Category Archives: Our Organization

2019 Income/Expenses Pie Chart

Here is the breakdown of Lost Dogs Illinois’ 2019 Income and Expenses. Our Not-For-Profit group is made up of volunteers spending countless hours on our mission of reuniting lost dogs with their owners. As you can see, not only do we post the dogs on our Facebook page/Twitter feed, but are involved in Community Outreach programs, mostly in under-served areas, in which we provide microchips as well as ID tags, collars/leads, educational material, treats and toys. Lost Dogs Illinois has also used funds to provide microchip scanners to police departments and helped owners with reclaim fees. We want to thank our various supporters including donors, fans, volunteers, vet clinics and animal control facilities for making all of this possible. We could not do what we do without all of you!

April 23rd is the Fifth Annual National Lost Dog Awareness Day

 

On April 23, 2014, Lost Dogs of America created and launched the first National Lost Dog Awareness Day (NLDAD), a canine-focused day aimed to bring attention to all dogs that are lost each year, while also celebrating the thousands of lost dogs successfully reunited with their families.

Lost Dogs Of America (which Lost Dogs Illinois is a partner) is an all-volunteer organization with the exclusive purpose of providing a free service to help reunite families with their lost dogs.

The tenacious efforts of the combined states’ volunteers efforts, along with over 500,000 fans have helped reunite over 100,000 dogs with their families since 2011.   Getting lost dogs back home reduces stress on owners’, staff at shelters/animal control facilities, other dogs in the facilities, and ultimately saves taxpayers’ money. It also opens up kennel space for truly homeless dogs.

“When a dog goes missing, many families give up looking for their lost pet. National Lost Dog Awareness Day was created to give hope to the families still looking for their dogs and remind the public that “not all stray dogs are homeless dogs”.

Click below to open and print press release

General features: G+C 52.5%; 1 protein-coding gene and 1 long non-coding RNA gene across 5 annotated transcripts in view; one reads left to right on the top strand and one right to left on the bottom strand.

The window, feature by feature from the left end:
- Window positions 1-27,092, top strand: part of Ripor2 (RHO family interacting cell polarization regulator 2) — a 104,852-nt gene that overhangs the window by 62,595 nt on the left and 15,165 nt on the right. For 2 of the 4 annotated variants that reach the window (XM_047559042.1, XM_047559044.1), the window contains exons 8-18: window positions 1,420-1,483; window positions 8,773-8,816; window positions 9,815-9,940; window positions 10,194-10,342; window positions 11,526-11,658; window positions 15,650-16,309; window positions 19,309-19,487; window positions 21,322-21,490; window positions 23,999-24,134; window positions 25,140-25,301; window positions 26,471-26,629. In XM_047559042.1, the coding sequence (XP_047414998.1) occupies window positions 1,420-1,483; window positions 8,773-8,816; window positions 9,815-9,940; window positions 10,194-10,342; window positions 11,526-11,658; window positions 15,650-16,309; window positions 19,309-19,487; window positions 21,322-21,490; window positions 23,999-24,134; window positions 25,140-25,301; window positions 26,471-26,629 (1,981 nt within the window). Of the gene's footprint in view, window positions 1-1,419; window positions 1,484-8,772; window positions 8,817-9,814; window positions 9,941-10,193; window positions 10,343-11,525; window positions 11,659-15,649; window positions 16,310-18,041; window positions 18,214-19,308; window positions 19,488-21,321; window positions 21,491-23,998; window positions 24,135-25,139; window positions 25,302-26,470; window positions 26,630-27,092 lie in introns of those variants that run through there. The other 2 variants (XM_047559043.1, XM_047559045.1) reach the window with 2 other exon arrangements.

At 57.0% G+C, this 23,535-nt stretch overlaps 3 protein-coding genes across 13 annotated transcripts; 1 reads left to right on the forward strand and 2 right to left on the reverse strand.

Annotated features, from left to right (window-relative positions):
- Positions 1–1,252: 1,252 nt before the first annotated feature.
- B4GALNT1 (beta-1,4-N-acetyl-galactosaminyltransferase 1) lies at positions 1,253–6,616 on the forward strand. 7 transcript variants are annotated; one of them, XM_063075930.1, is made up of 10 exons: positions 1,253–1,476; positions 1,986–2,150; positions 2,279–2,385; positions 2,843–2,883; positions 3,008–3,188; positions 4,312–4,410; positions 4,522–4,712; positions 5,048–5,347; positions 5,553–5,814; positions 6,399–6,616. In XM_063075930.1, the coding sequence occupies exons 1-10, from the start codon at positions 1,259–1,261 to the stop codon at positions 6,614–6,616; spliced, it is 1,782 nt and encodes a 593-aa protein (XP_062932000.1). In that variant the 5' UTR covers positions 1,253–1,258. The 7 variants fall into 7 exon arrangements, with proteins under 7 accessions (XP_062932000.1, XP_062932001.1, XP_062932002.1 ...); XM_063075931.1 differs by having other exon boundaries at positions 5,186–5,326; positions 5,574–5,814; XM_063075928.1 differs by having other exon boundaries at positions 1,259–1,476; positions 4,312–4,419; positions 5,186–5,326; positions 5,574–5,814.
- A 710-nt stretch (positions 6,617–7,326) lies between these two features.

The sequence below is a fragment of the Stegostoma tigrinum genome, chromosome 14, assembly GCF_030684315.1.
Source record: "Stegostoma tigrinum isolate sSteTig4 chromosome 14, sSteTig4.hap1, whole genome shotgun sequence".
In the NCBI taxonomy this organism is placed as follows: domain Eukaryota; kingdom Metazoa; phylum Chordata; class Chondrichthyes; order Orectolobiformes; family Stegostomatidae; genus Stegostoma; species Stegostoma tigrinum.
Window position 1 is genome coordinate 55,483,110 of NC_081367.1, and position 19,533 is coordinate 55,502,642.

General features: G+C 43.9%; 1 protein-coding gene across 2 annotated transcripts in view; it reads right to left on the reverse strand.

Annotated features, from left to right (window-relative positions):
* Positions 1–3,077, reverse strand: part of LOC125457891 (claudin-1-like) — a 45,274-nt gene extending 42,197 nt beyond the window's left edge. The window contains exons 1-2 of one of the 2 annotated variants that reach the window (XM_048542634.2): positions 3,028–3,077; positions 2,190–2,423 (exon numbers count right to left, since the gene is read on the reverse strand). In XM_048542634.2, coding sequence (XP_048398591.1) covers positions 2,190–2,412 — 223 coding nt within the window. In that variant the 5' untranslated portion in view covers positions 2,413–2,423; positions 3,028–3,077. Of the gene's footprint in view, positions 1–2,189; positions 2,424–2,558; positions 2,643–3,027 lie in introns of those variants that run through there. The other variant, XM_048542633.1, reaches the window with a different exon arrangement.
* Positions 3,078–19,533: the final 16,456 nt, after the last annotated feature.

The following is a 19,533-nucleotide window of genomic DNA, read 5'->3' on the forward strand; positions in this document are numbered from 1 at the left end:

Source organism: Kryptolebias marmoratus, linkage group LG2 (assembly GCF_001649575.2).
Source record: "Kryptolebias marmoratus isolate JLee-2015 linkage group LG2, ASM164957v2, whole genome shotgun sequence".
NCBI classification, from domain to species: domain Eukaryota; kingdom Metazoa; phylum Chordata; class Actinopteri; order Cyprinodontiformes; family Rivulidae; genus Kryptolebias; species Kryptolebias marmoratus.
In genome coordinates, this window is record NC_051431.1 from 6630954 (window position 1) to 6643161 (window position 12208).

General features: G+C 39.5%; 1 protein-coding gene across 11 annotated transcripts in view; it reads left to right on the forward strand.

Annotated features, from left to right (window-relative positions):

LDOA Press Release 2018

 

Please Send Our Open Letter to Police Chiefs and Superintendents

We would encourage you to email, mail, or drop off a copy at your local police district or headquarters. Thank you so much for your help! You, our fans, are the ones who help us to make small changes that benefit the animals and families. Don’t ever underestimate the power of one!

Dear Police Chief:

Thank you for helping reunite lost dogs with their families. As you well know, the status of dogs has progressed from the barnyard to the backyard to the home and now most dogs are considered a loved family member.

Even though the status of dogs has been elevated to loved family members, they are considered property according to state law.

Many times finders of lost pets are not doing their due diligence and keeping the pet as their own. That is theft of property as outlined in the state statute below.

(720 ILCS 5/16-2) (from Ch. 38, par. 16-2) Theft of lost or mislaid property.

It is a criminal offense and we are asking the police to help in these matters. Lost Dogs Illinois is encouraging owners to file a police report and bring their evidence of ownership to the police. Sometimes they are not taken serious at various police departments. We would like to see that change so this theft of personal property be considered as the serious offence that it is.

Thank you for taking the time to read our letter. We hope that your department will take these situations seriously and help reunite dogs with their rightful owners.

Regards,

Lost Dogs Illinois

To find out who the Police Chief/Superintendent for your city or district, contact your city government website.

 

2017 Year End Celebration

Together as a community, more than 5,100 dogs were reunited with their families this past year! This is truly a community effort with our fans, LDI volunteers, staff/volunteers at shelters, rescues & animal control facilities, police departments and veterinary clinics all working together to get lost dogs home to their rightful owners.

The Lost Dogs Illinois Community Outreach program provided free microchips, ID tags and collars/harnesses/leashes to over 2,500 dogs. We also extended our outreach to Winnebago County, Lee County, McLean County and Whiteside County.